Angler’s death prompts concern
Experts weigh in on what parkgoers can do to limit health risks
Two days after a man’s body was recovered after suffering a heart attack at a Cambria County state park, medical professionals spoke out about the dangers of heat- and exercise-related health risks.
Their advice was clear: stay in the company of others and know the symptoms and risks of a heart attack.
“These are really difficult situations,” said Dr. David Burwell, a family physician and vice president of clinical quality with UPMC Altoona.
On Saturday, the body of Larry Gontero, a 67-year-old Luthersburg angler, was found floating in the water of Prince Gallitzin State Park’s Glendale Lake.
He had been missing for more than two weeks after his boat was found unattended.
Officials on Sunday confirmed that he’d fallen from that boat into the water while suffering a heart attack.
In May 2017, a similar “cardiac event” played a role in the death of William Slone, 72, who was found dead floating in the water at the park.
More than a million people visit Prince Gallitzin each year, and heart-related emergencies are a somewhat regular occurrence, said Jessica Lavelua, the park’s manager.
“With so many people in the summer — and all year — visiting the park, they happen,” she said.
Park rangers and select staff members are trained in CPR and medical equipment is stored on site, Lavelua said.
But it is the nature of state parks and other woodland recreation sites to offer opportunities for visitors to be alone in remote forests or waterways
The combination of solitude and remote wilderness can be an obstacle when it comes to health issues and emergency response, Lavelua said.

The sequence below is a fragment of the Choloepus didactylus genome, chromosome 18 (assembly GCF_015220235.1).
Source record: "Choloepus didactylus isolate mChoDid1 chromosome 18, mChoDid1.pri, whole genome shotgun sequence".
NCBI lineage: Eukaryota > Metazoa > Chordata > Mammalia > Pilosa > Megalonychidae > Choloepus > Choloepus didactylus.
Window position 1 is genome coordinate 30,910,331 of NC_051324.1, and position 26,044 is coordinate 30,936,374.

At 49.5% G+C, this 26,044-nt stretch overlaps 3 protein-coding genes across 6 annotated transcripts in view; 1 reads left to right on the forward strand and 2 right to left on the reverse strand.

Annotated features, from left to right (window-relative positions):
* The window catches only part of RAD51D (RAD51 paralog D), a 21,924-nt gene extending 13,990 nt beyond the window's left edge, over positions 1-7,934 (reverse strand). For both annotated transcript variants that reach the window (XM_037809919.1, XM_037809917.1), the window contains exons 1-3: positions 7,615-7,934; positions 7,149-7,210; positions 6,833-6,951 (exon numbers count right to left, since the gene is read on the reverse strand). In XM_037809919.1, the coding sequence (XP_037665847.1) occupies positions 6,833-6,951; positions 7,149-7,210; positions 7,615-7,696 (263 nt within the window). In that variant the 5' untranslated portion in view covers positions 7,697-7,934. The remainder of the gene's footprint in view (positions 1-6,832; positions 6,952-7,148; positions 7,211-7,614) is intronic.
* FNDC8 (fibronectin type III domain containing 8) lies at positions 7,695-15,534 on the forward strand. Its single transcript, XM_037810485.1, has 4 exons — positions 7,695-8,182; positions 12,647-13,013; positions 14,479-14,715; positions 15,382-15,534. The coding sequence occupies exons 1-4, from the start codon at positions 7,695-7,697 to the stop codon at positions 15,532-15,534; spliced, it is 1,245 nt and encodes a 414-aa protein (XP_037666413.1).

“If we are notified about them, we try to respond as quickly as we can,” she said. “The quicker the response, the better the chances.”
In those cases of solitude, however, it may be hard for someone suffering a medical emergency to seek out help.
That is why Lavelua suggests that parkgoers — especially the elderly or those with pre-existing conditions — should try to recreate in groups of at least two people.
“If at all possible, it would be safer to do some activities with a buddy,” she said, listing hiking and boating among them.
The “buddy” system isn’t always an option, and in those cases, Lavelua suggested that parkgoers should at least make others aware of what areas they’ll be visiting. And, when on the water, they should always wear life jackets, she said.
Lavelua’s warnings were backed by the American Heart Association, which warned that people older than 50 and those considered overweight should take steps to stay safe when outside, especially on hot days.
Heat is an aggravating factor when it comes to heart attacks, said Dr. Archana Sodagam, a cardiologist with Conemaugh Health System.
Part of that aggravation comes from sweat, which causes people to expel water and electrolytes from their bodies. The loss of those substances can lead to low blood pressure, and low blood pressure can lead to heart attacks, Sodagam said.
That is especially true for those with risk factors, such as sedentary lifestyles, smoking habits and excess body weight.
“Make sure if you have risk factors, you find out from a physician if you need any screenings,” she said.
Another risk factor is age, Burwell said.
“Age definitely factors in at both ends of the spectrum,” he said, explaining both young and old people are susceptible to heat-related illness.
He also listed ways to avoid those illnesses, namely wearing minimal, breathable clothing, staying hydrated and seeking shade or air conditioning whenever possible.
Avoiding excess clothing also is key, he said, explaining bulky fishing vests may trap heat.
“That could be considered excessive,” Burwell said.
Like Lavelua, both Burwell and Sodagam stressed the importance of companionship when visiting locations like state parks on hot summer days.
But in cases when companionship is not an option, a person experiencing heart attack symptoms should seek help as quickly as possible, Burwell said.
Symptoms include a heavy, crushing feeling or pain in the chest, which could radiate outward to the left arm or jaw, as well as shortness of breath, nausea, vomiting and excessive sweating.
In cases when a boat is involved, a person experiencing symptoms should immediately head toward shore Sodagam said.
“Don’t be in the middle of the lake,” she said, adding that the trip toward shore should begin at onset of even the most minor symptoms. “They shouldn’t brush it off.”
Mirror Staff Writer Sean Sauro is at 946-7535.